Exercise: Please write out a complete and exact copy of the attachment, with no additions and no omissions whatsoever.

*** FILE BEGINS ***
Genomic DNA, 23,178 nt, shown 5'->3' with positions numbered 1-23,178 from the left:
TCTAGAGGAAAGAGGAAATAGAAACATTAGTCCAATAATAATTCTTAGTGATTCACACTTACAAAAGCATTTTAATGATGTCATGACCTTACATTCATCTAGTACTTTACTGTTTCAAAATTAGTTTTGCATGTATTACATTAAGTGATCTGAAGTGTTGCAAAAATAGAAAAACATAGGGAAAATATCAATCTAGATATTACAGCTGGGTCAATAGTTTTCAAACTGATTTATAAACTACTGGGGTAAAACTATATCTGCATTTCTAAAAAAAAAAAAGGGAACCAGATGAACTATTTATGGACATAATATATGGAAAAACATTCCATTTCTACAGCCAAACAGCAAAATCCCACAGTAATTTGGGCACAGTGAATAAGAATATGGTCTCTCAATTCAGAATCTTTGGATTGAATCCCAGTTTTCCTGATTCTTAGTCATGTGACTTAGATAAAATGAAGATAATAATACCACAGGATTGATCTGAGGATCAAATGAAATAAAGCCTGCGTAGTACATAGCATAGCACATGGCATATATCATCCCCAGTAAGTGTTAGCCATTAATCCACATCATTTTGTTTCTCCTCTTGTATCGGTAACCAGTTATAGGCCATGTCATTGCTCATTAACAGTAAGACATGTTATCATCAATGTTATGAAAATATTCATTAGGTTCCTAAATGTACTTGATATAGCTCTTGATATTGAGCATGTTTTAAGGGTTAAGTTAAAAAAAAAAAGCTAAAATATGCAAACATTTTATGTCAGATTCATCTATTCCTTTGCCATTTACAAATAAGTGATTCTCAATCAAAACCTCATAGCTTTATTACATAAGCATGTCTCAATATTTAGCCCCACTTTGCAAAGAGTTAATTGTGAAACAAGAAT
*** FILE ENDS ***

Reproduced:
Genomic DNA, 23,178 nt, shown 5'->3' with positions numbered 1-23,178 from the left:
TCTAGAGGAAAGAGGAAATAGAAACATTAGTCCAATAATAATTCTTAGTGATTCACACTTACAAAAGCATTTTAATGATGTCATGACCTTACATTCATCTAGTACTTTACTGTTTCAAAATTAGTTTTGCATGTATTACATTAAGTGATCTGAAGTGTTGCAAAAATAGAAAAACATAGGGAAAATATCAATCTAGATATTACAGCTGGGTCAATAGTTTTCAAACTGATTTATAAACTACTGGGGTAAAACTATATCTGCATTTCTAAAAAAAAAAAAGGGAACCAGATGAACTATTTATGGACATAATATATGGAAAAACATTCCATTTCTACAGCCAAACAGCAAAATCCCACAGTAATTTGGGCACAGTGAATAAGAATATGGTCTCTCAATTCAGAATCTTTGGATTGAATCCCAGTTTTCCTGATTCTTAGTCATGTGACTTAGATAAAATGAAGATAATAATACCACAGGATTGATCTGAGGATCAAATGAAATAAAGCCTGCGTAGTACATAGCATAGCACATGGCATATATCATCCCCAGTAAGTGTTAGCCATTAATCCACATCATTTTGTTTCTCCTCTTGTATCGGTAACCAGTTATAGGCCATGTCATTGCTCATTAACAGTAAGACATGTTATCATCAATGTTATGAAAATATTCATTAGGTTCCTAAATGTACTTGATATAGCTCTTGATATTGAGCATGTTTTAAGGGTTAAGTTAAAAAAAAAAAGCTAAAATATGCAAACATTTTATGTCAGATTCATCTATTCCTTTGCCATTTACAAATAAGTGATTCTCAATCAAAACCTCATAGCTTTATTACATAAGCATGTCTCAATATTTAGCCCCACTTTGCAAAGAGTTAATTGTGAAACAAGAAT